Small businesses in the four provinces with a national carbon price will share $1.4 billion over the next four years to help them reduce their energy use but business-owners say they are getting the short end of the rebate stick.
Environment Minister Catherine McKenna unveiled two carbon-tax rebate programs for small business Thursday morning in Ottawa, nearly two months after the new carbon price began being applied in Ontario, Saskatchewan, Manitoba and New Brunswick.
"It took a while, to be honest, to get the details right," McKenna said.
She said she wanted to make sure the program will be workable and easy for businesses to use, promising quick turnaround time for a direct rebate program to offset up to half the costs for small businesses to buy more energy efficient equipment or appliances.
It's expected the rebates will be worth $44 million this year. The maximum rebate for any individual business will be $20,000.
More details on what equipment or retrofits will be eligible for what level of rebate won't be available until regulations are delivered after the Liberal government's budget-implementation bill passes in Parliament. McKenna said the idea is to include things like refrigerators, dishwashers and anti-idling devices for vehicles to help everyone from farmers to convenience-store owners and restaurateurs.
"We wanted very practical things that will help small businesses save money," she said.
A separate program will give rebates for retrofits that make their businesses use less energy. That program, which is to cost about $106 million this year, will be for projects of up to $1 million.
The funds come from the revenues Canada is collecting from the $20-a-tonne carbon price imposed April 1 on the provinces that don't currently have carbon-pricing systems of their own. Legislation requires all the revenues from the carbon price to be returned to individuals and businesses in provinces where they were collected.
Dan Kelly, the president of the Canadian Federation of Independent Business, said the rebate program is "underwhelming" and doesn't come close to helping small enterprises cope with the added costs of the carbon price.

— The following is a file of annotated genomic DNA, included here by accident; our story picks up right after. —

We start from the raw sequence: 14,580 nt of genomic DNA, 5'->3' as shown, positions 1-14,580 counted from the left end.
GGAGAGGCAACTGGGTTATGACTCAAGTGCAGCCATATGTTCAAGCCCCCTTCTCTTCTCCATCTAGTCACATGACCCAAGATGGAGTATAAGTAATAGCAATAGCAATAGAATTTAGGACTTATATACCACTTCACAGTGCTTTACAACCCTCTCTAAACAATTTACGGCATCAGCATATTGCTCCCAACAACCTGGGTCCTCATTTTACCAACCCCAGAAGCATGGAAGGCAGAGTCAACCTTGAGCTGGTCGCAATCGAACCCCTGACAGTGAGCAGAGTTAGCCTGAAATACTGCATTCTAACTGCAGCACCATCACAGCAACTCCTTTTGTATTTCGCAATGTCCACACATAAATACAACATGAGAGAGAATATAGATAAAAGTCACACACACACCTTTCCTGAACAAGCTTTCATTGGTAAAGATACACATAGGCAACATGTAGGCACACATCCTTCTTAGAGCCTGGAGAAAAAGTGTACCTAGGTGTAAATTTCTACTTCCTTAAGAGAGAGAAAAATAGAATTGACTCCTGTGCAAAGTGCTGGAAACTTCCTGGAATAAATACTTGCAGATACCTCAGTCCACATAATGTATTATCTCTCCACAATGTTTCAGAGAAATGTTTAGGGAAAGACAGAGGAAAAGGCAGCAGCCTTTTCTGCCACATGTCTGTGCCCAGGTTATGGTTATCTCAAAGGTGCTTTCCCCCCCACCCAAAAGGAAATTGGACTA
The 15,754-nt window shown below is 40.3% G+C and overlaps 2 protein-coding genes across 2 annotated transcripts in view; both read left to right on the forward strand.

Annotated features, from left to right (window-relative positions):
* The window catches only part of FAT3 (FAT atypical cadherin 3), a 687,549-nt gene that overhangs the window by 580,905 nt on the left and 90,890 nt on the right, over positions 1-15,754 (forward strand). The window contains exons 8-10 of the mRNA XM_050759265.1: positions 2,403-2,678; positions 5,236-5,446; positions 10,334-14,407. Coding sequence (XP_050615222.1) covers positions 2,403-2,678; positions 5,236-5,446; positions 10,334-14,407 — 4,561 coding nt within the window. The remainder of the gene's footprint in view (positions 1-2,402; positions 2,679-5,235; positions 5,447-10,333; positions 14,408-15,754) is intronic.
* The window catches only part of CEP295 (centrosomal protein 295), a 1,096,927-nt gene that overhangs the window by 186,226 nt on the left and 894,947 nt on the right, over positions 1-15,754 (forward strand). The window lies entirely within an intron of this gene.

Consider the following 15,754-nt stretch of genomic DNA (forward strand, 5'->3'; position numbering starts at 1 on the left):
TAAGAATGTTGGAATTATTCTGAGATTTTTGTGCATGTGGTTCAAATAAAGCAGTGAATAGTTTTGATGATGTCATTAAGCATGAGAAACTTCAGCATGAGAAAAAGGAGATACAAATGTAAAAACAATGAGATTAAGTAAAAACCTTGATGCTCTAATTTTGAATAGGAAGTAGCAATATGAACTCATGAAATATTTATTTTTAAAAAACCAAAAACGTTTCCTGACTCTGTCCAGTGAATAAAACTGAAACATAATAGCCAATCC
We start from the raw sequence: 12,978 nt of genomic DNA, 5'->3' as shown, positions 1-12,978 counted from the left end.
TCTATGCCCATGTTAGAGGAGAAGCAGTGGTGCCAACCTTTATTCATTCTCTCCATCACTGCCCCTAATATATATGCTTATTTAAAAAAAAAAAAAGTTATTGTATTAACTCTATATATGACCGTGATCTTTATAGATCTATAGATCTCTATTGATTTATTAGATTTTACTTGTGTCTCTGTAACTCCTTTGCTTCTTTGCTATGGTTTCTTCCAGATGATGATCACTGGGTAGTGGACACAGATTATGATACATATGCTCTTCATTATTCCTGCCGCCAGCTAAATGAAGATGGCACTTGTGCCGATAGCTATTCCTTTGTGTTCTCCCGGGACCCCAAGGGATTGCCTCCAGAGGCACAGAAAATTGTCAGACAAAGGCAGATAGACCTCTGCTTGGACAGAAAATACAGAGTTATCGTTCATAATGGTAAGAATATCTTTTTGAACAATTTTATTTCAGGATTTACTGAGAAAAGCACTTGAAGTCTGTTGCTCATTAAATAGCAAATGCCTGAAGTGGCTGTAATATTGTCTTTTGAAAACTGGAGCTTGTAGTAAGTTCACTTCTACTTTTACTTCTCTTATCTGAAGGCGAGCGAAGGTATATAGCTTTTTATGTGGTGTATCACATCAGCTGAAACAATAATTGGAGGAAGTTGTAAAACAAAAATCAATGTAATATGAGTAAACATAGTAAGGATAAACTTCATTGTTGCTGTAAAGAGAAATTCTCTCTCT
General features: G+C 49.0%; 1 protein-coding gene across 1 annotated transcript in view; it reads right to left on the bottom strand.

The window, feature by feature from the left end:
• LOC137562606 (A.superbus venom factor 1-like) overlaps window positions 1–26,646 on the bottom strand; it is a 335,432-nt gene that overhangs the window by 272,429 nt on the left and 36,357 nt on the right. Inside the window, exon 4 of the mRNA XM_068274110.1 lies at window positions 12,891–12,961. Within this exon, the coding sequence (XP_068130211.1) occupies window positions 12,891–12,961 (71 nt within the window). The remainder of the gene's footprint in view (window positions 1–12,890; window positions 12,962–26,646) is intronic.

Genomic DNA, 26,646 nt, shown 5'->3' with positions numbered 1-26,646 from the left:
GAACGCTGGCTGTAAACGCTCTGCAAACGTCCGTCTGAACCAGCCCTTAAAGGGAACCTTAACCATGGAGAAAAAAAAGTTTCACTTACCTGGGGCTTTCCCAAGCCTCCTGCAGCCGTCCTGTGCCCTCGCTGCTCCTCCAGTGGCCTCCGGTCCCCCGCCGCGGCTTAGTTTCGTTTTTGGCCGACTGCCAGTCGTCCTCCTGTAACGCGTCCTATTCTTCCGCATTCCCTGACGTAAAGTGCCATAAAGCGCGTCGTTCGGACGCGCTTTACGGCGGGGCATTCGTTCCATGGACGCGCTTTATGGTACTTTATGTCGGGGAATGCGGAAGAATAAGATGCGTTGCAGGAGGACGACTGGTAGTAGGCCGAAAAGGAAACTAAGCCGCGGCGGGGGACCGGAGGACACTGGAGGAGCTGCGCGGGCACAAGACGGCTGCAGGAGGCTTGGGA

"This is basically an income transfer from business to consumers," said Kelly.
With the rebate program capped at $44 million and the retrofits budget sitting at $106 million, Kelly also wondered what the government is going to do if more businesses apply for the programs than there is money to compensate.
He also says the government is treating businesses like an afterthought.
"It is deeply, deeply unfair," he said.
Most of the carbon-tax revenues – 90 per cent – are going to individuals through income-tax rebates. Small and medium-sized businesses are sharing seven per cent of the revenues, while three per cent are going to municipalities, hospitals, schools, universities and Indigenous communities. A program for that three-per-cent group hasn't been announced yet.
The Liberals expect most businesses to be able to pass on their carbon costs to consumers through higher prices for goods and services, which is why the majority of the rebates are going to individuals.
Kelly said a survey of CFIB members showed more than 80 per cent believed they wouldn't be able to pass on more than one-quarter of the costs and half didn't think they would be able to raise prices at all.
The Canadian Chamber of Commerce said it had wanted a direct rebate program like the tax rebates given to individuals, so every small business would get something. The program as it stands requires businesses to spend money to get anything.
McKenna said the goal is to provide further incentives to get business to cut emissions by reducing their energy consumption.
Over the next four years, Ottawa anticipates small and medium-sized businesses will be eligible for $1.4 billion in rebates for energy-efficiency upgrades through the two streams.
More than half a million small businesses in Canada are affected by the national carbon price in the four covered provinces.